Seattle Now & Then: Poulsbo’s Front Street

(click to enlarge photos)

THEN: Poulsbo’s Front Street in the 1920s.
NOW: Today’s Front Street shows off some of Poulsbo’s post-war Scandinavian embellishments.

One of our first now-then features for 2018 begins with a book and a town.  The chosen book is for lovers of our state and good writing.  Once in your hands or waiting in a library, you may want to open Washington: A Guide to the Evergreen State for one or more of those wonderfully absorbed little reads that visit us before slumber.   The 1941 classic state guide is filled with more than 650 pages of skillfully interpreted visits to our state’s communities. Alas, it is also long out of print, but like many other cherished tomes, you may find it in a used bookstore.  Poulsbo, our town of choice, has a few.

Today, to quote from the guide, this “picturesque fishing village on Liberty Bay” has a population of about 9,000.  In the 1950 reissue (its last revision) of the WPA – funded guide, Poulsbo’s population is set at 639, an accounting done probably with the help of the 1950 federal census. Federal depression-time funds were also paying salaries to the book’s many out-of-work skilled authors.  Using well-calibrated distances traveled on state and federal highways, Poulsbo, part of Tour 9A, is first reached on page 572.

Poulsbo is introduced as stretching “along the sinuous shoreline of Liberty Bay. Substantial frame and brick buildings line the main street.”  Poulsbo’s main street is named Front, and is seen here in the 1920s looking into the long curve from its intersection with Jensen Way N.E.  (This refers to the featured photo at the top, and not the one that follows, below.)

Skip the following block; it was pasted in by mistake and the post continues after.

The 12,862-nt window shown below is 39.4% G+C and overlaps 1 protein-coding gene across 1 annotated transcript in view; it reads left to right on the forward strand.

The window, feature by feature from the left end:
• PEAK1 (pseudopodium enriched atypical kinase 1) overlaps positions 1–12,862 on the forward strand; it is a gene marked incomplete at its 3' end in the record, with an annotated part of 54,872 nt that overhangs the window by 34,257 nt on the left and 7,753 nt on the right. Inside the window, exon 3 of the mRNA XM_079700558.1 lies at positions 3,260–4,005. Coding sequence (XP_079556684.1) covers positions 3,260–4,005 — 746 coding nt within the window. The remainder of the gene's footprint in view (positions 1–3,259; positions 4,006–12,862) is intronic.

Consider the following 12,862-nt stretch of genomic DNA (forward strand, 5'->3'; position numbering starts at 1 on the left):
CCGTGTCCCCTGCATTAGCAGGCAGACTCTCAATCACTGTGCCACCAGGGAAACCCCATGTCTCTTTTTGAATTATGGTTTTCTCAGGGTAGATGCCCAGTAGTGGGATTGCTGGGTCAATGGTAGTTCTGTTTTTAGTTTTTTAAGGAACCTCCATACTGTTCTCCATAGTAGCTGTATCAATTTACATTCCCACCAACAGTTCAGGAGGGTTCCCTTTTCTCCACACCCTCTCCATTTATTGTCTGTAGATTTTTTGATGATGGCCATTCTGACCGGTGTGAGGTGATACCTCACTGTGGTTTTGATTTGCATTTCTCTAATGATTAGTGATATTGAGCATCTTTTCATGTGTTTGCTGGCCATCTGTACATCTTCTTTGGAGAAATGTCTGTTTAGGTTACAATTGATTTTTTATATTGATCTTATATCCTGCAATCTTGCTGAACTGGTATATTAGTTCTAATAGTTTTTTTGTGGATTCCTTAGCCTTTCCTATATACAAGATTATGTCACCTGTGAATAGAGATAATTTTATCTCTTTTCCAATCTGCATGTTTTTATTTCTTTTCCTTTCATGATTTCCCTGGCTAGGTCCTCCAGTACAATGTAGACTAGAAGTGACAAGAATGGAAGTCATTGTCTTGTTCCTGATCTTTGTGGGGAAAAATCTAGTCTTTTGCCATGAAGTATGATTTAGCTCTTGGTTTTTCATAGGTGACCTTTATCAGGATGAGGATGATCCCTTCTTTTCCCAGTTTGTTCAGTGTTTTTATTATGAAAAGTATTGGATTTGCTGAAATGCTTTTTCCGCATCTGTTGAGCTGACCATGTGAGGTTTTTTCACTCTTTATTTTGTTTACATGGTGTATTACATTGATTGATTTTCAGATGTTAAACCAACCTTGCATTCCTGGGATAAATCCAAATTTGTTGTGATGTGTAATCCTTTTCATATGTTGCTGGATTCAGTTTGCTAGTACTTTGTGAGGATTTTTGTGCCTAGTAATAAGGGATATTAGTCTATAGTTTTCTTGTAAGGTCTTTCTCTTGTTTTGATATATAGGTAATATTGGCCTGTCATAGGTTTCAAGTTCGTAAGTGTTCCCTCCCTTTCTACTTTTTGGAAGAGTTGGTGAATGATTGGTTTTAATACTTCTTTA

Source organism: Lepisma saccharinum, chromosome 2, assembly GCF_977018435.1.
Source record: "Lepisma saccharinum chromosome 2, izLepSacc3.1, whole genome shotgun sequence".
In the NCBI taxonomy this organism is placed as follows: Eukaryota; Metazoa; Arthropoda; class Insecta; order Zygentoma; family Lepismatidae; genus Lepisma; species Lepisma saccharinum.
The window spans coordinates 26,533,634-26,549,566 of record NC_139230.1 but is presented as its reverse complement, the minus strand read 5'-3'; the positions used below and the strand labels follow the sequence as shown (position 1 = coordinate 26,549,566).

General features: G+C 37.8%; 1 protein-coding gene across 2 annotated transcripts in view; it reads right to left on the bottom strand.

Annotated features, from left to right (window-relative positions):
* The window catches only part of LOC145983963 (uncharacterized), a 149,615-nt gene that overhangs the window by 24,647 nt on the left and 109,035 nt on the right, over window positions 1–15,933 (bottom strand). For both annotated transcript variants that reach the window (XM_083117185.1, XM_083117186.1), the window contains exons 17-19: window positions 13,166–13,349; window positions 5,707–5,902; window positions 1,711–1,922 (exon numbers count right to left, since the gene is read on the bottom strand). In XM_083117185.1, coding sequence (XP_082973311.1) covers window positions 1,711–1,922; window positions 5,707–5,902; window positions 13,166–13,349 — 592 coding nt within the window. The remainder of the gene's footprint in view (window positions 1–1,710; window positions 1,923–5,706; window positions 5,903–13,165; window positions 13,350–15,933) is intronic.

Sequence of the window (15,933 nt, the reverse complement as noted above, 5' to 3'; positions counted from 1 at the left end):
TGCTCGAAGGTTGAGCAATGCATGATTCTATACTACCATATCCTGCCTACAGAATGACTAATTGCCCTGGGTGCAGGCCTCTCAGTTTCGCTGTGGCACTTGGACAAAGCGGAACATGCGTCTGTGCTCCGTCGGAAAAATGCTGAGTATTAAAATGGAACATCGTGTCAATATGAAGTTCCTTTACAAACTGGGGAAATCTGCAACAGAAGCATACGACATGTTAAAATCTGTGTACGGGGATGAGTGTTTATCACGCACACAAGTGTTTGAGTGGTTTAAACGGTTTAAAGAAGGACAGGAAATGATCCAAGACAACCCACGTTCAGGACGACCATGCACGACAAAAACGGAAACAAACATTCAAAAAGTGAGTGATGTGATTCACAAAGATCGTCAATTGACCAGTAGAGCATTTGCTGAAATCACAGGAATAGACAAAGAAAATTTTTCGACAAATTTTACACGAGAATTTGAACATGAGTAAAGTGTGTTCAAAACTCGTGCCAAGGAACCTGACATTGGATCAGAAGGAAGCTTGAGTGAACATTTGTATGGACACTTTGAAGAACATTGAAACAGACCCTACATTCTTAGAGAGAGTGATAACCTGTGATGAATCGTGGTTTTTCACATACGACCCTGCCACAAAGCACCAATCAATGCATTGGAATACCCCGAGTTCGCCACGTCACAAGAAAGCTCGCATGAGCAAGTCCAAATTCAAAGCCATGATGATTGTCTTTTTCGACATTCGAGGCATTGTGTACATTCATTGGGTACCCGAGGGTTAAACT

Jean and I have lost our notes for the date and booster’s name of this community sprucing, but we imagine on hints from the printed dress and other sartorial clues that this is from the 1950s when the locals were feeling some fervor for painting the town.  And now  we expect letters. 

For his repeat from the same prospect, Jean Sherrard had to settle for an early winter mist.  He missed last year’s white Christmas by one day.  A comparison of the “now” with the “then” reveals why the well-preserved Poulsbo attracts visitors to admire the old world charms of its towers, gables, rustic murals, half-timbered decorations, well-wrought balconies and flower baskets like those, we imagine hanging in Valhalla. As Washington: A Guide to the Evergreen State continues, it surely presages some changes:  “Farms crowd the town from the hillsides.”  Now there are also developmentsThe Guide’s demographic claim of 1950 no longer apply.  It reads, “Approximately 90 percent of the persons living at present along the bayshore are Norwegians.” Today, visitors to Poulsbo may wish to study its residents and calculate their own statistic.

An earlier look down Poulsbo’s Front Street that comes with its own caption. “Front Street on a busy day at the intersection of Jensen Way. Note the oil lamp on the post at left.  The bridge in the foreground was replaced by a  culvert, thus dating the picture as 1912.”  [Yes, the sentence just completed requires some evidence that “supplies” its “thus” with its conclusive certainty about the date, 1912.  We probably misplaced it years ago when we published our book “Washington Then and Now.” ]


Here we will interrupt our Poulsbo anecdotes of  yore with Jean’s breaking news: his part in today’s parade from Capitol Hill to Seattle Center.   Along the way Jean managed to repeat a 1950s parade shot showing a uniformed band reaching the intersection of Fourth Avenue and Pine Street where today’s parade made its 90 degree turn to the north on its last happy leg to Seattle Center.  We will feature that repeat in an upcoming now-then.